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Beginner JavaScript question:

I am trying to understand the differences between passing 'this' to a function versus passing a reference to the event itself.

I am testing with two separate divs and each has a separate function for mouseover and mouseout events. I pass just 'this' to one function and I pass both 'this' and 'e' to the other. My example is here: http://jsfiddle.net/jkolden/NQvaL/13/

document.getElementById('output').onmouseover = function(e) {mousein(e, this);};
document.getElementById('myDiv').onmouseover = function() {mouseinAlt(this);};

It seems as though the 'this' keyword is always going to refer to the html element to which I attach my listener, but 'e' will refer to the child of that html element is being moused over; is that a correct statement? I'm just curious if I am understanding this properly and if my example is using these in an appropriate manner.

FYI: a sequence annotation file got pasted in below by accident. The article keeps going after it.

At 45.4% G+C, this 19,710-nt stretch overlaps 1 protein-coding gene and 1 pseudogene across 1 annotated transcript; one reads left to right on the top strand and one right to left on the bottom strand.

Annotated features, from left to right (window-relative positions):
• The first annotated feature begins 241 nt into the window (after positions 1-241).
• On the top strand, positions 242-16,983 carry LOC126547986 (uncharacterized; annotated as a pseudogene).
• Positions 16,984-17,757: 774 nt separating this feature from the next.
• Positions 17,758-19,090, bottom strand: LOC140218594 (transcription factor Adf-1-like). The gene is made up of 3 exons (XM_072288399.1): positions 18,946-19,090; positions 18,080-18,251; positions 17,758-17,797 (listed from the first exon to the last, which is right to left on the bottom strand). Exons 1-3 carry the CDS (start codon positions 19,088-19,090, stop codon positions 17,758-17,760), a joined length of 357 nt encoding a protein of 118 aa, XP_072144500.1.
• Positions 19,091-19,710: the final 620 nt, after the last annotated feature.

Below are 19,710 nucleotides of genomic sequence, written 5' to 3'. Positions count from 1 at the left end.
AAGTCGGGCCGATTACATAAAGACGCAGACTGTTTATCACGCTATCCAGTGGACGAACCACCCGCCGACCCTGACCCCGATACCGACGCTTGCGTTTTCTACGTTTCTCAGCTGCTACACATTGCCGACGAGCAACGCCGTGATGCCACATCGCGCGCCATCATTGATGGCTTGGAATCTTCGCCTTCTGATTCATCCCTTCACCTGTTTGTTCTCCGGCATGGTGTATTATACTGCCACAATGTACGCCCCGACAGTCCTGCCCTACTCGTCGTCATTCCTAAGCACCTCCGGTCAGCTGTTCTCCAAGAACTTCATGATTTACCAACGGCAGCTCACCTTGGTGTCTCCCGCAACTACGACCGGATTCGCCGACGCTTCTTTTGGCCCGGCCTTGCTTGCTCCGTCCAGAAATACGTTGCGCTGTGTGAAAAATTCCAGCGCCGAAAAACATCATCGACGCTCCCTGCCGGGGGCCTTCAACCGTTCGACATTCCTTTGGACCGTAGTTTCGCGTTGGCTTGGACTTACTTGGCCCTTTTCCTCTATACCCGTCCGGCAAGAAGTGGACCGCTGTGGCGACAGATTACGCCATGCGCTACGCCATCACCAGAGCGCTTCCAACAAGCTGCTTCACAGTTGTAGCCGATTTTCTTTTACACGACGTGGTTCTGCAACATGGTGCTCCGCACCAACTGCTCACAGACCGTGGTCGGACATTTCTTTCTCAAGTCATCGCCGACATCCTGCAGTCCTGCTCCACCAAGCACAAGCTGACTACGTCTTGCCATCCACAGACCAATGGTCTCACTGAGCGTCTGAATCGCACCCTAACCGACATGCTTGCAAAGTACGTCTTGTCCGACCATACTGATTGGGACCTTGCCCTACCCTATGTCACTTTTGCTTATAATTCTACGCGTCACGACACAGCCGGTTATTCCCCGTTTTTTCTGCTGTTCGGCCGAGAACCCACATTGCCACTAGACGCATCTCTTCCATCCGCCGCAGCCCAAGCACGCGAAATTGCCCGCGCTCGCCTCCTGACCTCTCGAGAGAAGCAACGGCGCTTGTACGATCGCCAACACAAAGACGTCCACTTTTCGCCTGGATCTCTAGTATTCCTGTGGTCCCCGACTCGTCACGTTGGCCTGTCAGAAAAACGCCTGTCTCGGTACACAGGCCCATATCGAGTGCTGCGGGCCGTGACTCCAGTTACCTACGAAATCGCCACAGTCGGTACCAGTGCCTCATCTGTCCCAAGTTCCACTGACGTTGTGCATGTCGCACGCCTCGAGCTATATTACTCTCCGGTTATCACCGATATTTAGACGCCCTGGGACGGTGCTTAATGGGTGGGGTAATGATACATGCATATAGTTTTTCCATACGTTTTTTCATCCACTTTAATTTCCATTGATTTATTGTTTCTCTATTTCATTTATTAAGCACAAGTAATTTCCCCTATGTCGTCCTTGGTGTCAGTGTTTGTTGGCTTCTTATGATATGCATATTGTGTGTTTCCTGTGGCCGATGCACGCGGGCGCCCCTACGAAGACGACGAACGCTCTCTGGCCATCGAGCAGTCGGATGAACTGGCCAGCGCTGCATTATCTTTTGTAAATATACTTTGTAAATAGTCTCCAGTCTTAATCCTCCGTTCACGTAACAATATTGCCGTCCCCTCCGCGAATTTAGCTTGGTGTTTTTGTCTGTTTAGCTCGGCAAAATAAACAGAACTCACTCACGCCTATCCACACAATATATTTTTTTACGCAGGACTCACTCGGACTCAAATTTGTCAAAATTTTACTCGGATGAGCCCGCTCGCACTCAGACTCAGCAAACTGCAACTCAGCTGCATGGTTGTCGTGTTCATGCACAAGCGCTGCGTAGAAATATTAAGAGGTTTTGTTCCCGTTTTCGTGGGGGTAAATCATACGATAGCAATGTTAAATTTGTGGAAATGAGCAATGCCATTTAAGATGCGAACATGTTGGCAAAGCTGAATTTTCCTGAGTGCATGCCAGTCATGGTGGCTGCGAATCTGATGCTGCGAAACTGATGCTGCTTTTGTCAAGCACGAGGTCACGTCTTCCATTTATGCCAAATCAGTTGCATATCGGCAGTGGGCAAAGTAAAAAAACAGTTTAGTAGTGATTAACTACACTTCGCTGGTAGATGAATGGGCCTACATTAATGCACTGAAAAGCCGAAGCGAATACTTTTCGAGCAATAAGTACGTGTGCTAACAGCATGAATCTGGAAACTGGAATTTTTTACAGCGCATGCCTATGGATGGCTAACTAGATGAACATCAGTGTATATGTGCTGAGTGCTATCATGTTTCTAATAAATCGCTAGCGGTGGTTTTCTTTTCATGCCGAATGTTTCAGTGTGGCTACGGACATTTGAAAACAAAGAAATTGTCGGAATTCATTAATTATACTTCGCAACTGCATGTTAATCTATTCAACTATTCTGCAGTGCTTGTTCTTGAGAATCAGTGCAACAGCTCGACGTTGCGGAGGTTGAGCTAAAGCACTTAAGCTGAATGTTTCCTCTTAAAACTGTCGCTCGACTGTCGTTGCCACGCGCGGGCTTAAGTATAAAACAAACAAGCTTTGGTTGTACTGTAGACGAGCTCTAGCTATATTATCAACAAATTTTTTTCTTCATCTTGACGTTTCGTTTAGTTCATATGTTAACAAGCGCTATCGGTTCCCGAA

Thanks in advance for helping me understand this :-)

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2  
e isn't an element, it's an event. Do you mean e.target? –  Barmar Oct 10 '13 at 17:04
    
e is the event object that is attached with every event ,this refers current context –  Arun Killu Oct 10 '13 at 17:04
    
yes, that's correct; thx for the clarification. –  John k. Oct 10 '13 at 17:06
    
possible duplicate of Should I be using "this" or "event.target" in javascript? –  Bergi Oct 10 '13 at 17:07

1 Answer 1

up vote 1 down vote accepted

this refers to the element to which you attached the event. e refers to the event object. Within that event object is a reference to the event's target (not always the same property in every browser, in IE it's srcElement), which is the element on which the event was dispatched.

See more here: https://developer.mozilla.org/en-US/docs/Web/API/event.target

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